Corrections or additions?
This article was published in U.S. 1 Newspaper on July 29, 1998. The
remainder of the Preview section consisted of a detailed calendar of
events (http://www.princetoninfo.com/us1evts.html plus the
Summer Fiction Issue — short stories and poems that are not available
on this page. All rights reserved.
Rhona’s Tip: Go Slow, Don’t Inhale
You’ve seen them in lavish color on the cover of Cigar
Aficionado — or if not there, then in larger-than-life full-page
ads in the New York Times — the cigar smoking women of the ’90s.
Demi Moore, Whoopi Goldberg, Claudia Schiffer, and Linda Evangelista
are just a few of the celebrities who have lent their fame to the
But before these women climbed on the bandwagon, there was Rhona
Princeton businesswoman, cigar enthusiast, and author who
her first diminutive "Woman’s Guide to Cigar Smoking" in 1996.
Now St. Martin’s Press has published an enlarged, upbeat hardback
edition of Kasper’s amusing musings (128 pages; $13.95). Kasper talks
about and signs the book at Encore Books in Princeton Shopping Center
on Friday, August 7, at 7:30 p.m.
Kasper is her own model for the cover of the new book, in which she
looks out, cigar in hand, over an oversize cigar band. From her very
down-to-earth chapter on "How to tell if it’s a good cigar,"
to the more questionable issue of "Licking your cigar?!",
Kasper has a quip for every occasion. "When smoking a cigar, make
like molasses in January and Bill Clinton in college… go slow and
don’t inhale!" And on the licking controversy: "It’s a real
head turner when a woman coyly licks her cigar from end to end. And
I am definitely not one to waste a chance to turn some
"It’s all about cigars for fun, having a good time, and as a way
to meet men," says Kasper, who notes that the best place to meet
the man of your dreams in the ’90s is at the cigar dinner, the cigar
bar, or the tobacco shop. Here’s why:
piece right at your fingertips.
(it takes a while to smoke one — a relaxing experience during
which she recommends unplugging the phone). "And according to
research, they earn more than the average Joe. The cigar smoker’s
average household income exceeds $148,000."
How a modest self-publishing idea became a mainstream book is an
of the author’s entrepreneurial, go-get-’em nature. "This is truly
a story of perseverance," says Kasper, who now runs a home-based
marketing consulting firm.
It began in 1996 with a tiny (4-inch square), attractive, claret and
gold cover, 56-page stapled paperback of which she sold 1,000 copies
at $4.95. This relative success motivated her to upgrade to a slightly
bigger, 64-page perfect-bound paperback that retailed for $6.95. She
marketed and shipped 18,000 copies of the second edition.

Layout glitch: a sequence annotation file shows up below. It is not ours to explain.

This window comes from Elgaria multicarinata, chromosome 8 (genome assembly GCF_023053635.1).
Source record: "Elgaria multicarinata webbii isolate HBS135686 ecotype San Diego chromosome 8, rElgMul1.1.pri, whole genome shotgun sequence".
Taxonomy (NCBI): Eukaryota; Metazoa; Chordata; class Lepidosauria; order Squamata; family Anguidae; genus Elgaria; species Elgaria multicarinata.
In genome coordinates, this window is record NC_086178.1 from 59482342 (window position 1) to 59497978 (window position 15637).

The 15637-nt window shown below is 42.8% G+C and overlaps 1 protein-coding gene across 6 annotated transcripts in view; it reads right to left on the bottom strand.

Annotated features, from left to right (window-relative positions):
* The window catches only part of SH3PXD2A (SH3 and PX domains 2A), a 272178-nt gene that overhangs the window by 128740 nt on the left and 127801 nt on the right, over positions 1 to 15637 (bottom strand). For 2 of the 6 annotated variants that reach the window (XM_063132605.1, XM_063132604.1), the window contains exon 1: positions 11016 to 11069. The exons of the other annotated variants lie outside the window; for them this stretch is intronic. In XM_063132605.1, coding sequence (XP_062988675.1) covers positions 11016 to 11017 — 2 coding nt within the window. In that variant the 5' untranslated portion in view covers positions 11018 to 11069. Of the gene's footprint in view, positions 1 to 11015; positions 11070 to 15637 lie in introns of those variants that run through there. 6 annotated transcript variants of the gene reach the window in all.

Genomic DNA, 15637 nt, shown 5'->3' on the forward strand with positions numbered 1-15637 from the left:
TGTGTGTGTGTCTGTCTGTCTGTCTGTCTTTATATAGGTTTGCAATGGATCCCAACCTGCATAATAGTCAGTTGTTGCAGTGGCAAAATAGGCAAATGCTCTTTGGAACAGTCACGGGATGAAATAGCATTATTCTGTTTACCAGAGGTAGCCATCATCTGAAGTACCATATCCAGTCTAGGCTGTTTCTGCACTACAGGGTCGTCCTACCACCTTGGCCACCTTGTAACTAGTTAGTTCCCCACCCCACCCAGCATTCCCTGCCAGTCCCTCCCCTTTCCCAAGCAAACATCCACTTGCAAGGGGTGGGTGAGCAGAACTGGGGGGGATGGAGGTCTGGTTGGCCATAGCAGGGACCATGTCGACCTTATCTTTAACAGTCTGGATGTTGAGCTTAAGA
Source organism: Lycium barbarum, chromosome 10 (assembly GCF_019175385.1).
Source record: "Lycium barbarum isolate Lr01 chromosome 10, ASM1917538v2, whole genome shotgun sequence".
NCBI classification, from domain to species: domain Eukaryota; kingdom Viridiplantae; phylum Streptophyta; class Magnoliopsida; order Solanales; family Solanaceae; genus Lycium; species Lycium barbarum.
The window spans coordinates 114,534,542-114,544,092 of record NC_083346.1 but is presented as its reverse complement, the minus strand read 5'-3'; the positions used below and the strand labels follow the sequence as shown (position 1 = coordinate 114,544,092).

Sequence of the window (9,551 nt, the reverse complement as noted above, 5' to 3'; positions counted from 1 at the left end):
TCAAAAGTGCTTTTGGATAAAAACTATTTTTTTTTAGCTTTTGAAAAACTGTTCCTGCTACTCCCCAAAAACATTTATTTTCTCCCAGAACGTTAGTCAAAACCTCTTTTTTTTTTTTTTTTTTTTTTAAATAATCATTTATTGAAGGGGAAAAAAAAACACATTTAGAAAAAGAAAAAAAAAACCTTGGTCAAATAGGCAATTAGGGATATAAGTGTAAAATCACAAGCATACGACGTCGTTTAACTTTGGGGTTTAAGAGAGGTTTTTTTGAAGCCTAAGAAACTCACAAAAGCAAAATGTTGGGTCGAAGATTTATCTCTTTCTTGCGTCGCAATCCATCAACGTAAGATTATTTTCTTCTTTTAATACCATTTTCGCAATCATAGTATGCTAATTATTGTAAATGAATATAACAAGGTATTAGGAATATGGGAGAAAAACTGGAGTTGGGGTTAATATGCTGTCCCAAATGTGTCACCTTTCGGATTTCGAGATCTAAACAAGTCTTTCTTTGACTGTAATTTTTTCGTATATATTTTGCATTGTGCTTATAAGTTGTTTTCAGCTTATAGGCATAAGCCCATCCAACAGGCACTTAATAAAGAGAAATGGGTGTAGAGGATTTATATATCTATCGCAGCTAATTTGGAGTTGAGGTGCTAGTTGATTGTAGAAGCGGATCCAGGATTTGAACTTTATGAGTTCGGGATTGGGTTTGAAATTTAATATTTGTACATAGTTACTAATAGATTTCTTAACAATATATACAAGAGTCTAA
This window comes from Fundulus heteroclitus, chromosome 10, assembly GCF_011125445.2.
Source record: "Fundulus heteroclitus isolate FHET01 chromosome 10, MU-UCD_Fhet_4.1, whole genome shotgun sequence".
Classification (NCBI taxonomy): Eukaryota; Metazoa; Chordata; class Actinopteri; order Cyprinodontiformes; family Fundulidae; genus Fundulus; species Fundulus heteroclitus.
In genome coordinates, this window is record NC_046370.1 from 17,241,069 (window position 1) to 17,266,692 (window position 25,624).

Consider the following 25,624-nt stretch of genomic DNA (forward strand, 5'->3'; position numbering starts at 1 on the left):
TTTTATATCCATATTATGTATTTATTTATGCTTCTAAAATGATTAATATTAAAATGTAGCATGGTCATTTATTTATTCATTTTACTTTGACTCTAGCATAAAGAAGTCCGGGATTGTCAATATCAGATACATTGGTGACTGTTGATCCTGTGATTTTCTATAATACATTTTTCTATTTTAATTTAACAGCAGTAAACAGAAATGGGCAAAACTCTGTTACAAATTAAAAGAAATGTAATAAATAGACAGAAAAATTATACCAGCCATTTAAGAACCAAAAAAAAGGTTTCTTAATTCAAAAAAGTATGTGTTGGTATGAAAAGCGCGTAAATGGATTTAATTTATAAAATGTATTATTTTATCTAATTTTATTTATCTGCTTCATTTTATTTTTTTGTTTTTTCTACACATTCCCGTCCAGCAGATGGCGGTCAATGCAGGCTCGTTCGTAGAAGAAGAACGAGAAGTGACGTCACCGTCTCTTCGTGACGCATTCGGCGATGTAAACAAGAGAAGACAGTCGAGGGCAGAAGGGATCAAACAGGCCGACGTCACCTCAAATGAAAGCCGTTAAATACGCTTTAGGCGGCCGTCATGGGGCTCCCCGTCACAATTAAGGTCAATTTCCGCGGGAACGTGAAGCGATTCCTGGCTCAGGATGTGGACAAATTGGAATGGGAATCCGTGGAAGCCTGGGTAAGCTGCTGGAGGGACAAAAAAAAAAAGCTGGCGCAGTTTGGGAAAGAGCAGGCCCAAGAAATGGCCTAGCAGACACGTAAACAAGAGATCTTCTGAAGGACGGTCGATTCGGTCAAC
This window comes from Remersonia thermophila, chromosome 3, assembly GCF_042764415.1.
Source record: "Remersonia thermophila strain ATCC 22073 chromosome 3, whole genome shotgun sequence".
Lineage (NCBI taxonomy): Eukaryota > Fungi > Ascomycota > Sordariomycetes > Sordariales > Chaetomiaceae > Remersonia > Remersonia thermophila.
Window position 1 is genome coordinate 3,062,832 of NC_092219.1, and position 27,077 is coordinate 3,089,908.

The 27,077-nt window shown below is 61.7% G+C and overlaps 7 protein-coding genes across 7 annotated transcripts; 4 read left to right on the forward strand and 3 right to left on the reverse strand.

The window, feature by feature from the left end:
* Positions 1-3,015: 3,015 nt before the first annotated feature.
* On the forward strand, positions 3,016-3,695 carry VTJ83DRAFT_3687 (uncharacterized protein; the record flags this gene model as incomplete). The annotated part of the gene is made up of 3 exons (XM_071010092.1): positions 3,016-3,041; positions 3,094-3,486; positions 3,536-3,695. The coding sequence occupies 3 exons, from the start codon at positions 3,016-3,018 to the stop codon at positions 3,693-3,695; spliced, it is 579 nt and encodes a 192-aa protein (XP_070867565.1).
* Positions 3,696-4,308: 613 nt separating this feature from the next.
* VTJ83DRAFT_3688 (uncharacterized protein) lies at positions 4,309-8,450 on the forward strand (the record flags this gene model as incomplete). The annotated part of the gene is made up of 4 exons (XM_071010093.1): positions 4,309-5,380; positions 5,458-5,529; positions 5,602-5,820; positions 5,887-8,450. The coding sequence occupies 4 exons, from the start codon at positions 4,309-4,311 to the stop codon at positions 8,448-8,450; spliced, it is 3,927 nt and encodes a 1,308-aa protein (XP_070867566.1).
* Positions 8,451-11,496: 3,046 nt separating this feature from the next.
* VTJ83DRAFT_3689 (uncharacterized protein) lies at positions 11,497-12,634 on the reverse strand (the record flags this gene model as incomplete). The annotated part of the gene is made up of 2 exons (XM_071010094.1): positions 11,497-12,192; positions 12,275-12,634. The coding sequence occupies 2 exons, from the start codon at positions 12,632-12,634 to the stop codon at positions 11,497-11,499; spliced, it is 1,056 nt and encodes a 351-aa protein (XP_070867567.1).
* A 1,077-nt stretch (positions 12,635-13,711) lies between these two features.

At this point a friend suggested she get an agent, and Kasper went
straight to William Morris. "I called the receptionist at William
Morris and she started to give me the runaround, so I asked to go
straight to voice mail. A couple of days later someone called back,
and within six weeks I had a book deal." It took about a year
from sale to the appearance of the hardback in bookstores from coast
"I should have done that in the beginning," says Kasper in
hindsight. "All that work, all those paper cuts, but I learned
to put cardboard shipping boxes together really well."
Kasper grew up in Oklahoma, the daughter of a physician and a physical
therapist. She graduated with honors in German language from
in 1983, and has a master’s degree in international business from
the University of South Carolina. Before settling in Princeton, she
held several positions as an international marketing director for
high tech companies. A columnist for Cigar Friendly, Cigar Affair,
and Chicago Smoker magazines, she has been an official taster for
Smoke magazine and is the Online Cigar Goddess for America Online’s
CigarCafe. Over the past two years she’s been invited to present at
least 40 cigar events around the country.
Kasper says she shares today’s health concerns about smoking. She
has never been a cigarette smoker and limits her enjoyment of cigars
to a couple of times a week.
"My father’s a doctor, a general practitioner, and he’s completely
anti-smoking. But he takes my book as it was intended: it’s about
cigars for fun and in moderation. And hopefully it’ll help get his
little girl married off."
Although she’s not giving out her home phone, she invites E-mail at
Center, 609-252-0608. The Princeton author of "A Woman’s Guide to
Cigar Smoking: Everything You Need to Know to be the Ultimate Cigar
Aficionado" (St. Martin’s Press). Free. Friday, August 7, 7:30
Corrections or additions?
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